The definition of “terror” in Art.2.1(a), unless strictly interpreted, can include any activity with a purpose to impede the exercise of the authority of the state, or local government. One such misinterpretation could include demonstrations against the state’s or local government’s policies. Furthermore, according to Article 2(3) of the Act, a “potential terrorist” includes anyone “who is reasonably believed to have prepared, conspired, propagated, or incited terrorism” without a clear reference on any legal process of assigning or delisting a potential terrorist. This is of particular concern, considering that the government has many times labeled peaceful protests as acts of terror and a lack of a minimum safeguard for de-listing. As a point of reference, and for reasons of comparison, “incitement of terrorism” is defined by the Council of Europe’s Convention on the Prevention of Terrorism as “the distribution, or otherwise making available, of a message to the public, with the intent to incite the commission of a terrorist offence, where such conduct, whether or not directly advocating terrorist offences, causes a danger that one or more such offences may be committed” (Article 5 (1)).
Moreover, under Article 9 of the Act, once listed as a potential terrorist, the NIS can extensively collect personal information, including sensitive information and location data, wiretap, tail, or even apply financial sanctions. Considering that safeguards to manage and monitor such abuses of power are highly insufficient, this legislation may become a tool that facilitates illegal intervention into people’s privacy.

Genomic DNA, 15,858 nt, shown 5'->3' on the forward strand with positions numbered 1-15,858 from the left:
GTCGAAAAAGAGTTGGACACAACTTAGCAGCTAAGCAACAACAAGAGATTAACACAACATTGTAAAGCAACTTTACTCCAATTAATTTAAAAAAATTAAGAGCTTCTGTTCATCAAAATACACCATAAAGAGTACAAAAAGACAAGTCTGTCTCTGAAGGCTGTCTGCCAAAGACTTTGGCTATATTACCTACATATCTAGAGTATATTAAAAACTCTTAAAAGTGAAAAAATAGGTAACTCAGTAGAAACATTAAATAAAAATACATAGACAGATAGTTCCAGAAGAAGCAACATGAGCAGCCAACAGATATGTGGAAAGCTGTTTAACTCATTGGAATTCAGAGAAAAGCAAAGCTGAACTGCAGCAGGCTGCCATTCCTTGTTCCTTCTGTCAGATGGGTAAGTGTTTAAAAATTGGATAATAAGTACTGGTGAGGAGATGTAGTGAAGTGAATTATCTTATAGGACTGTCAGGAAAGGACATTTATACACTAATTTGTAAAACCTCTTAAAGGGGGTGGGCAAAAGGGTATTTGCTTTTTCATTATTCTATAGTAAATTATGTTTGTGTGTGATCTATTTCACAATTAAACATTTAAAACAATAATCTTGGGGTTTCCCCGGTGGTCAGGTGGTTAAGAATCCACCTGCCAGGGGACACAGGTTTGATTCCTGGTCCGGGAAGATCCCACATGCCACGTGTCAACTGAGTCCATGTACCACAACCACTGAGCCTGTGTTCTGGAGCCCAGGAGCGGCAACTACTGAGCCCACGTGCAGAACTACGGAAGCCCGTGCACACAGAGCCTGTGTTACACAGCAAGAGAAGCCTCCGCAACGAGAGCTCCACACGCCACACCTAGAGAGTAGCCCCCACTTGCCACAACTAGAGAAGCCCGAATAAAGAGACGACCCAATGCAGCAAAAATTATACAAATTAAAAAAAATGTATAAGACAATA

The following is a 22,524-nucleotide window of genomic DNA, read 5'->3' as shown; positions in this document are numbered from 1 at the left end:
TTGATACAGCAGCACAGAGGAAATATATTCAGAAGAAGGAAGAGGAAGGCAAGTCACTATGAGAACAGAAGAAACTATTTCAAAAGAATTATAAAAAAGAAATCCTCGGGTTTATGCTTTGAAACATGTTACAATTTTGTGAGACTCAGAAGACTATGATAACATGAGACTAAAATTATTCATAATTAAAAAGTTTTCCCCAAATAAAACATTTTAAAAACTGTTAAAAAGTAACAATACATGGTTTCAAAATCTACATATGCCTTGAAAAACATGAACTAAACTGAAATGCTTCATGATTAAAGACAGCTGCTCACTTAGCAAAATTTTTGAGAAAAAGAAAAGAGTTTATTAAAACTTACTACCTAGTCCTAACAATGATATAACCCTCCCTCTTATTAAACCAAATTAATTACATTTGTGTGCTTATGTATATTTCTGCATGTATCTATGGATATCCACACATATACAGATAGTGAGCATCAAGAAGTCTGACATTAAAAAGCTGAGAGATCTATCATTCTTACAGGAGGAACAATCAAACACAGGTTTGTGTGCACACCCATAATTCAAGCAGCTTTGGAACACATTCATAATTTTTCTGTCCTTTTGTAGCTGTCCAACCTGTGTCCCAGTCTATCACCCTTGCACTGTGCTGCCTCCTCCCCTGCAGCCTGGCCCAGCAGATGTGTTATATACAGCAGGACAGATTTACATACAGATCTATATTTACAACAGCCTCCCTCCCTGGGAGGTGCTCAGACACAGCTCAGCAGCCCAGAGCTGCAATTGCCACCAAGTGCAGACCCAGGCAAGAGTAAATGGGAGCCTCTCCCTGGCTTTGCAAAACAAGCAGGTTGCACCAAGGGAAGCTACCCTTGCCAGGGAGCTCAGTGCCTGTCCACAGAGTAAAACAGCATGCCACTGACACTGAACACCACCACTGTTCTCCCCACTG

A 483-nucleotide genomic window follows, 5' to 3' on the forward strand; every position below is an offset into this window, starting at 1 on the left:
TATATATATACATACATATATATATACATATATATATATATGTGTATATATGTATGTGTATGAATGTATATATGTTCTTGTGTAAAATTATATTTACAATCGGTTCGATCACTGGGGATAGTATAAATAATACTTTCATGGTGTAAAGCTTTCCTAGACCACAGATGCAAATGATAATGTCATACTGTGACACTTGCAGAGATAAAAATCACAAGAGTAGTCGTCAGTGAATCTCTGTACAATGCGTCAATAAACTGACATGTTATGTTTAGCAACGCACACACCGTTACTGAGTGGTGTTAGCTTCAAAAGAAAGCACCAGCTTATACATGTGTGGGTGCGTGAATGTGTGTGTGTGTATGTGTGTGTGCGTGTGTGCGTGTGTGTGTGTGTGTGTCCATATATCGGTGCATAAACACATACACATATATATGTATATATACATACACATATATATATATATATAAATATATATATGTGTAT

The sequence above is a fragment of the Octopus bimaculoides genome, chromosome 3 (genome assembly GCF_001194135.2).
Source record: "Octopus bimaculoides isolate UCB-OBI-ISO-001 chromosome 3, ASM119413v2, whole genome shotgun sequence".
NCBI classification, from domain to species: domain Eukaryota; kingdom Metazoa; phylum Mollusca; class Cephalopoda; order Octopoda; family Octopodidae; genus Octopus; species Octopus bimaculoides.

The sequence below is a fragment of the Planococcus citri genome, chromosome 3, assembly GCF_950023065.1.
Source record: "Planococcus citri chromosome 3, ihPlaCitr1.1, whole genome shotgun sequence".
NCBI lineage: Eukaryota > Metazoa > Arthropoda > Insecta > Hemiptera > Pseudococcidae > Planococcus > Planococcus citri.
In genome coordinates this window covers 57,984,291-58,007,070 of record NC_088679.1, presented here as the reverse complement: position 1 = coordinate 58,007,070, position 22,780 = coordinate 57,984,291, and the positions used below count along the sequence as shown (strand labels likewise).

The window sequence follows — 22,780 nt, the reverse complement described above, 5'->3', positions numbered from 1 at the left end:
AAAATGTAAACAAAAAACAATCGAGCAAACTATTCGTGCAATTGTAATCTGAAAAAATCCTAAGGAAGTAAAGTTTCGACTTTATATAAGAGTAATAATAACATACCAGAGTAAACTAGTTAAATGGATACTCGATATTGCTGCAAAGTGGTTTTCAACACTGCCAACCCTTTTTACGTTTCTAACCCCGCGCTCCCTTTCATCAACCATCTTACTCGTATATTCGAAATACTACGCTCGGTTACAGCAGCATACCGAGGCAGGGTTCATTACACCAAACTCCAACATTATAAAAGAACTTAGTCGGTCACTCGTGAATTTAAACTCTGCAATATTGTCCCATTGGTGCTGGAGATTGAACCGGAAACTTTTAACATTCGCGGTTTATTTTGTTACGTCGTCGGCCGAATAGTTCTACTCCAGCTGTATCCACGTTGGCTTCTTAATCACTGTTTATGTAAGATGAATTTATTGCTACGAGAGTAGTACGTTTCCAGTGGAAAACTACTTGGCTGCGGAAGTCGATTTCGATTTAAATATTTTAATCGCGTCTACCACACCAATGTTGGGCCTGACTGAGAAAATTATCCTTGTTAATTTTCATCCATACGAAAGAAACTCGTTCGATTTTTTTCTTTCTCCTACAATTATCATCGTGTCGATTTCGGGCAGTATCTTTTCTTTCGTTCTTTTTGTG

Similarly problematic is the broadness with which Article 12 defines “materials instigating or propagandising terrorism.” Such breadth of definition means that it is at the discretion of the government which paintings, writings, and other forms of expression will be defined as terrorist propaganda. Although South Korea is not alone in its use of “vague terms of uncertain scope”, the former UN Secretary General has criticised the readiness with which the “glorification of terrorism” has become a frequent accusation, considering it to be an inappropriate restriction on expression.
Broad policy generalizations are perhaps inevitable when terrorism, as a phenomenon, lacks an academically universal definition. But this is perhaps a minor inadequacy (other concepts — like religion, civil society, and politics among others — also come short of such definition) compared to the lack of a framework for the comprehensive evaluation of counter-terrorist strategies. As has increasingly been pointed out in research findings, counterterrorism’s foundation on prophylaxis and preparedness renders counterterrorism a self-fulfilling prophecy: its insistence on the anticipation of terrorist violence contributes to the creation of terror as much as (if not more than) terrorist violence itself.
As an emerging middle power, proud of its democratic consolidation, South Korea should (and could) do more to avoid hunting ghosts at the expense of the security of its citizens.
1. The country scored 0.23 in a scale of 10 in the Global Terrorism Index 2016, and zero in 2015. See Institute for Economics and Peace (2016), Global Terrorism Index 2016, p. 95.